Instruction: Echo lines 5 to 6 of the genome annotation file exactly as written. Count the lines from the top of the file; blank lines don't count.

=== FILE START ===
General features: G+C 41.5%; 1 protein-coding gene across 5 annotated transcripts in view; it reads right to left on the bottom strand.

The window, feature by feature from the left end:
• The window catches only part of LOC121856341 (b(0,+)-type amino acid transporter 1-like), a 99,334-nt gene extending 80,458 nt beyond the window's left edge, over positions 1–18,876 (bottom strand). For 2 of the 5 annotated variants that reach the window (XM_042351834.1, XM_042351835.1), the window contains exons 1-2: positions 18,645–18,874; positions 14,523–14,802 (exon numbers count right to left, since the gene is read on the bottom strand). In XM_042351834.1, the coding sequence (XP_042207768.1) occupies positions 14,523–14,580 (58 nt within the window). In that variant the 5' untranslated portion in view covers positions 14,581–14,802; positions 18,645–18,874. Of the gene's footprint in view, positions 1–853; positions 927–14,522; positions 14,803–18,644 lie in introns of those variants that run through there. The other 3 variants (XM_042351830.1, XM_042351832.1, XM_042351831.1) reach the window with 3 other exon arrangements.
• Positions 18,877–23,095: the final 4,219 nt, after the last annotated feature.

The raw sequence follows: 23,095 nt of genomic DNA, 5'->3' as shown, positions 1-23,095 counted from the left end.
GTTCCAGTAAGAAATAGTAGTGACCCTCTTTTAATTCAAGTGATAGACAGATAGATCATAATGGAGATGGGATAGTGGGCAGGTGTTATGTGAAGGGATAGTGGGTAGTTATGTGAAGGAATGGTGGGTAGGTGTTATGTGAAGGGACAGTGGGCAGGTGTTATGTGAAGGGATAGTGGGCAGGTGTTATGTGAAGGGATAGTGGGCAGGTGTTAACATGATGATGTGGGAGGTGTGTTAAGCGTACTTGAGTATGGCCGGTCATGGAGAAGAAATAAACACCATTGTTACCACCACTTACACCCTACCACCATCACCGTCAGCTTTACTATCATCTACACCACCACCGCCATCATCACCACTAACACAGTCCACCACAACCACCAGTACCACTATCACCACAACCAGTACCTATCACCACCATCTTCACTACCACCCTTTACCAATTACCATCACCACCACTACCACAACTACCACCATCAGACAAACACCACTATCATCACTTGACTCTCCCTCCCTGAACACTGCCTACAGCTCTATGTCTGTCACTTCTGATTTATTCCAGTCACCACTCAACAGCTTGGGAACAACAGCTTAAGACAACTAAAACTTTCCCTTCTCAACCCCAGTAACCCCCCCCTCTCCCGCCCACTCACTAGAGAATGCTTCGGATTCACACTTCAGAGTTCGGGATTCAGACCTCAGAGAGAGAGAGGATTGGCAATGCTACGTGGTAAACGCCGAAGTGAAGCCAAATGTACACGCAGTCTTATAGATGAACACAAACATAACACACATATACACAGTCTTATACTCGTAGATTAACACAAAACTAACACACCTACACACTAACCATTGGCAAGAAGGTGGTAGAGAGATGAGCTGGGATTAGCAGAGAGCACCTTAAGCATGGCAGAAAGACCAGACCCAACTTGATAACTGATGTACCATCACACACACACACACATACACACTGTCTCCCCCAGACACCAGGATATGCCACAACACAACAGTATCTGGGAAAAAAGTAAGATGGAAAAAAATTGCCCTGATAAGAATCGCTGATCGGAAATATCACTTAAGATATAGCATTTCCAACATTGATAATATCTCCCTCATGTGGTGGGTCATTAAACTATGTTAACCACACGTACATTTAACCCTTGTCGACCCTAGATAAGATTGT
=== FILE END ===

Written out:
The raw sequence follows: 23,095 nt of genomic DNA, 5'->3' as shown, positions 1-23,095 counted from the left end.
GTTCCAGTAAGAAATAGTAGTGACCCTCTTTTAATTCAAGTGATAGACAGATAGATCATAATGGAGATGGGATAGTGGGCAGGTGTTATGTGAAGGGATAGTGGGTAGTTATGTGAAGGAATGGTGGGTAGGTGTTATGTGAAGGGACAGTGGGCAGGTGTTATGTGAAGGGATAGTGGGCAGGTGTTATGTGAAGGGATAGTGGGCAGGTGTTAACATGATGATGTGGGAGGTGTGTTAAGCGTACTTGAGTATGGCCGGTCATGGAGAAGAAATAAACACCATTGTTACCACCACTTACACCCTACCACCATCACCGTCAGCTTTACTATCATCTACACCACCACCGCCATCATCACCACTAACACAGTCCACCACAACCACCAGTACCACTATCACCACAACCAGTACCTATCACCACCATCTTCACTACCACCCTTTACCAATTACCATCACCACCACTACCACAACTACCACCATCAGACAAACACCACTATCATCACTTGACTCTCCCTCCCTGAACACTGCCTACAGCTCTATGTCTGTCACTTCTGATTTATTCCAGTCACCACTCAACAGCTTGGGAACAACAGCTTAAGACAACTAAAACTTTCCCTTCTCAACCCCAGTAACCCCCCCCTCTCCCGCCCACTCACTAGAGAATGCTTCGGATTCACACTTCAGAGTTCGGGATTCAGACCTCAGAGAGAGAGAGGATTGGCAATGCTACGTGGTAAACGCCGAAGTGAAGCCAAATGTACACGCAGTCTTATAGATGAACACAAACATAACACACATATACACAGTCTTATACTCGTAGATTAACACAAAACTAACACACCTACACACTAACCATTGGCAAGAAGGTGGTAGAGAGATGAGCTGGGATTAGCAGAGAGCACCTTAAGCATGGCAGAAAGACCAGACCCAACTTGATAACTGATGTACCATCACACACACACACACATACACACTGTCTCCCCCAGACACCAGGATATGCCACAACACAACAGTATCTGGGAAAAAAGTAAGATGGAAAAAAATTGCCCTGATAAGAATCGCTGATCGGAAATATCACTTAAGATATAGCATTTCCAACATTGATAATATCTCCCTCATGTGGTGGGTCATTAAACTATGTTAACCACACGTACATTTAACCCTTGTCGACCCTAGATAAGATTGT